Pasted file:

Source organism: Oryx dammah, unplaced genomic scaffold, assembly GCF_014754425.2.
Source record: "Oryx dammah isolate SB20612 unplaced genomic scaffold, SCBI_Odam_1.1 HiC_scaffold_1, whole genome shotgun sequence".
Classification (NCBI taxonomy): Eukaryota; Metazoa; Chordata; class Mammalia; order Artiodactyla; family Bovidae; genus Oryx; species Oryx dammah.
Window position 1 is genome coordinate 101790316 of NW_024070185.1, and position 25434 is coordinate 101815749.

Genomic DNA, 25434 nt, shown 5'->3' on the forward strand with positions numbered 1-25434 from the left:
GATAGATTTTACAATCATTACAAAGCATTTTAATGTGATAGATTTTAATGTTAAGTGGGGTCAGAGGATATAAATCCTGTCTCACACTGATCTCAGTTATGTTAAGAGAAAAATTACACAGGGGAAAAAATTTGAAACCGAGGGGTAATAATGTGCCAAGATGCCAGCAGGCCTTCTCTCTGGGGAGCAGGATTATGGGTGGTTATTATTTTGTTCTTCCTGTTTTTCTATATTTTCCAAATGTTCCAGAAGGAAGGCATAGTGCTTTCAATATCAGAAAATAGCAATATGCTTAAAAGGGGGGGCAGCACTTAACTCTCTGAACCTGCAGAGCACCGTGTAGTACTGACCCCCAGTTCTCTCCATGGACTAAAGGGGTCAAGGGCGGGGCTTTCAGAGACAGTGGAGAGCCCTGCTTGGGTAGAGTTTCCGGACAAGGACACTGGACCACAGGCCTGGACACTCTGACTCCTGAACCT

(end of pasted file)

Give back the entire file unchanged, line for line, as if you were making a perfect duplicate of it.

Source organism: Oryx dammah, unplaced genomic scaffold, assembly GCF_014754425.2.
Source record: "Oryx dammah isolate SB20612 unplaced genomic scaffold, SCBI_Odam_1.1 HiC_scaffold_1, whole genome shotgun sequence".
Classification (NCBI taxonomy): Eukaryota; Metazoa; Chordata; class Mammalia; order Artiodactyla; family Bovidae; genus Oryx; species Oryx dammah.
Window position 1 is genome coordinate 101790316 of NW_024070185.1, and position 25434 is coordinate 101815749.

Genomic DNA, 25434 nt, shown 5'->3' on the forward strand with positions numbered 1-25434 from the left:
GATAGATTTTACAATCATTACAAAGCATTTTAATGTGATAGATTTTAATGTTAAGTGGGGTCAGAGGATATAAATCCTGTCTCACACTGATCTCAGTTATGTTAAGAGAAAAATTACACAGGGGAAAAAATTTGAAACCGAGGGGTAATAATGTGCCAAGATGCCAGCAGGCCTTCTCTCTGGGGAGCAGGATTATGGGTGGTTATTATTTTGTTCTTCCTGTTTTTCTATATTTTCCAAATGTTCCAGAAGGAAGGCATAGTGCTTTCAATATCAGAAAATAGCAATATGCTTAAAAGGGGGGGCAGCACTTAACTCTCTGAACCTGCAGAGCACCGTGTAGTACTGACCCCCAGTTCTCTCCATGGACTAAAGGGGTCAAGGGCGGGGCTTTCAGAGACAGTGGAGAGCCCTGCTTGGGTAGAGTTTCCGGACAAGGACACTGGACCACAGGCCTGGACACTCTGACTCCTGAACCT